Pros: It epitomizes light-hearted, infectious coolness
Cons: To many people, it just may trigger a "Shut up and grow up" reaction
First things first: deciding that a Blink 182 song/album sucks because it's, oh, not mature and serious enough is like saying that a Britney Spears album won't receive any praise because she can't write a poignant, beautiful song and hit gravity-defying high notes. Many influential musicians (whether you consider them to be talented or not) have a certain "Ahhh, that's [insert band name here]" recognition that is prominently stamped in their sound. Come on -- it obviously was not Blink 182's intention to heal the world with their massively successful album, Enema of the State. Arguably one of the most successful "punk rock" (gosh, I've grown to hate that term) bands of the past several years, Blink 182 are extremely consistent in their uptempo, addictive sound.
This album's purpose, seemingly, is to be a spontaneous, attention-grabbing burst of pure energy and sheer fun, all while not running much longer than the average sitcom. It's close to undeniable that Mark Hoppus, Tom DeLonge, and Travis Barker have achieved this mission.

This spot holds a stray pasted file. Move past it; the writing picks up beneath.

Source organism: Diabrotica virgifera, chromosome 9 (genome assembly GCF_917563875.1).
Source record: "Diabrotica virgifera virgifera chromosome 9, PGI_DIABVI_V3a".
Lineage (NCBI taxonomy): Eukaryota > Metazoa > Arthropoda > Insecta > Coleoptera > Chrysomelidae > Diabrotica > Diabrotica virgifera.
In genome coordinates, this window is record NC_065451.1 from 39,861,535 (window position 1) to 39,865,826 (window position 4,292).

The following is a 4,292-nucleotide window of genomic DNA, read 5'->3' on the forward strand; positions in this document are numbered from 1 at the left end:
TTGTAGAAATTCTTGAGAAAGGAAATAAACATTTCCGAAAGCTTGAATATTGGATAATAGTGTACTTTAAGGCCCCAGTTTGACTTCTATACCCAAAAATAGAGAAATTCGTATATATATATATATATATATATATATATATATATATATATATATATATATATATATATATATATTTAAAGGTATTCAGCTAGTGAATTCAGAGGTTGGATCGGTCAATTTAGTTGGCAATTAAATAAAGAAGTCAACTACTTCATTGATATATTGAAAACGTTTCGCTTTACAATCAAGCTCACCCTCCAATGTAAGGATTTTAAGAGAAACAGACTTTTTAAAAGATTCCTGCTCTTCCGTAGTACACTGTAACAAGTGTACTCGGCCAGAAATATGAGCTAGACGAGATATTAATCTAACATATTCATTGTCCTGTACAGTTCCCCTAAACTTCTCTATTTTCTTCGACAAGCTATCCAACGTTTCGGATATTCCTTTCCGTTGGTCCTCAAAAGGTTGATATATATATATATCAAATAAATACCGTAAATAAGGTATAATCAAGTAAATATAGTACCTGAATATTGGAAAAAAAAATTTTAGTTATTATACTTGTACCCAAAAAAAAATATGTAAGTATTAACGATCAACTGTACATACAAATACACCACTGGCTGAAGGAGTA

Did I like Enema of the State more when I was 12 years old? Of course I did. The reasons are zillion-fold: suffice to say, I've become way more picky about vocal quality since then (yeah, I'm weird like that), and...sometimes you grow out of certain sounds. Don't get me wrong. I like Blink 182 a ton. The recent news of their potential "breakup", or as they word it, "indefinite hiatus" sorta upset me (and by sorta, I mean 'really'. Aren't I pathetic?).
From the very opening guitar chords of one of the album's highlights, "Dumpweed", Enema of the State teleports me back to junior high. I literally feel like I have frizzy hair, a unibrow, braces and bony legs all over again when I listen to this. 'Tis almost freaky, but somehow...comforting? How weird is that? So, this song -- take it or leave it -- sets the tone for the entire album. Delonge's scratchy voice, as you may immediately learn, is not spectacular. It's forgivable though; it doesn't strive to be spectacular, you see. Barker's drumming adds so much to the band's sound as a whole, as will only be proven further as the album goes on.